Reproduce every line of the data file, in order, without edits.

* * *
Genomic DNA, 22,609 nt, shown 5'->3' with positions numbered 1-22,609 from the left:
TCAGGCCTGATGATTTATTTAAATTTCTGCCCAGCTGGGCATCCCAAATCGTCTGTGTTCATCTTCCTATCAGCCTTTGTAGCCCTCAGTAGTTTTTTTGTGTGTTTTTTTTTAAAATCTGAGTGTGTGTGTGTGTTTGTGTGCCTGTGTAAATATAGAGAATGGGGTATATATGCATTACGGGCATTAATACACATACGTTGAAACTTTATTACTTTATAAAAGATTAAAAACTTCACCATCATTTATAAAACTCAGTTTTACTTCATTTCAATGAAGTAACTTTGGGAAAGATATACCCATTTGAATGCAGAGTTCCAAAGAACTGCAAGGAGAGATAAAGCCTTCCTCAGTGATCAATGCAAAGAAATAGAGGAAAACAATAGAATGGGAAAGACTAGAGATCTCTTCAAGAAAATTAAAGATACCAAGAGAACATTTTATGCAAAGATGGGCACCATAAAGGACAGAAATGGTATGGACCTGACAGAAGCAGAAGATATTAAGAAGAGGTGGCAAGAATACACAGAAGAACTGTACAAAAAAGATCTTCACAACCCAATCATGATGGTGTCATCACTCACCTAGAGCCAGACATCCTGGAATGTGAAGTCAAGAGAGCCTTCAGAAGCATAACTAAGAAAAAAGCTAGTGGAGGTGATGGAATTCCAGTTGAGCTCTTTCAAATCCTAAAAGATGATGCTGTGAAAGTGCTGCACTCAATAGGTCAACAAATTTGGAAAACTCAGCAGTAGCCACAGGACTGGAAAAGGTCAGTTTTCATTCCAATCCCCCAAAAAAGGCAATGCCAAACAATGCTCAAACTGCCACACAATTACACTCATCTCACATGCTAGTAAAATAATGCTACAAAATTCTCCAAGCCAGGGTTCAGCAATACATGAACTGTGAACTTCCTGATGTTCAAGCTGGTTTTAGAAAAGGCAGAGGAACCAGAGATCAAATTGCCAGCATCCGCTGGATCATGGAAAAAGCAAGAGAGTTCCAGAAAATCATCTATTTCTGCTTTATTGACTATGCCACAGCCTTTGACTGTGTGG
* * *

Genomic DNA, 22,609 nt, shown 5'->3' with positions numbered 1-22,609 from the left:
TCAGGCCTGATGATTTATTTAAATTTCTGCCCAGCTGGGCATCCCAAATCGTCTGTGTTCATCTTCCTATCAGCCTTTGTAGCCCTCAGTAGTTTTTTTGTGTGTTTTTTTTTAAAATCTGAGTGTGTGTGTGTGTTTGTGTGCCTGTGTAAATATAGAGAATGGGGTATATATGCATTACGGGCATTAATACACATACGTTGAAACTTTATTACTTTATAAAAGATTAAAAACTTCACCATCATTTATAAAACTCAGTTTTACTTCATTTCAATGAAGTAACTTTGGGAAAGATATACCCATTTGAATGCAGAGTTCCAAAGAACTGCAAGGAGAGATAAAGCCTTCCTCAGTGATCAATGCAAAGAAATAGAGGAAAACAATAGAATGGGAAAGACTAGAGATCTCTTCAAGAAAATTAAAGATACCAAGAGAACATTTTATGCAAAGATGGGCACCATAAAGGACAGAAATGGTATGGACCTGACAGAAGCAGAAGATATTAAGAAGAGGTGGCAAGAATACACAGAAGAACTGTACAAAAAAGATCTTCACAACCCAATCATGATGGTGTCATCACTCACCTAGAGCCAGACATCCTGGAATGTGAAGTCAAGAGAGCCTTCAGAAGCATAACTAAGAAAAAAGCTAGTGGAGGTGATGGAATTCCAGTTGAGCTCTTTCAAATCCTAAAAGATGATGCTGTGAAAGTGCTGCACTCAATAGGTCAACAAATTTGGAAAACTCAGCAGTAGCCACAGGACTGGAAAAGGTCAGTTTTCATTCCAATCCCCCAAAAAAGGCAATGCCAAACAATGCTCAAACTGCCACACAATTACACTCATCTCACATGCTAGTAAAATAATGCTACAAAATTCTCCAAGCCAGGGTTCAGCAATACATGAACTGTGAACTTCCTGATGTTCAAGCTGGTTTTAGAAAAGGCAGAGGAACCAGAGATCAAATTGCCAGCATCCGCTGGATCATGGAAAAAGCAAGAGAGTTCCAGAAAATCATCTATTTCTGCTTTATTGACTATGCCACAGCCTTTGACTGTGTGG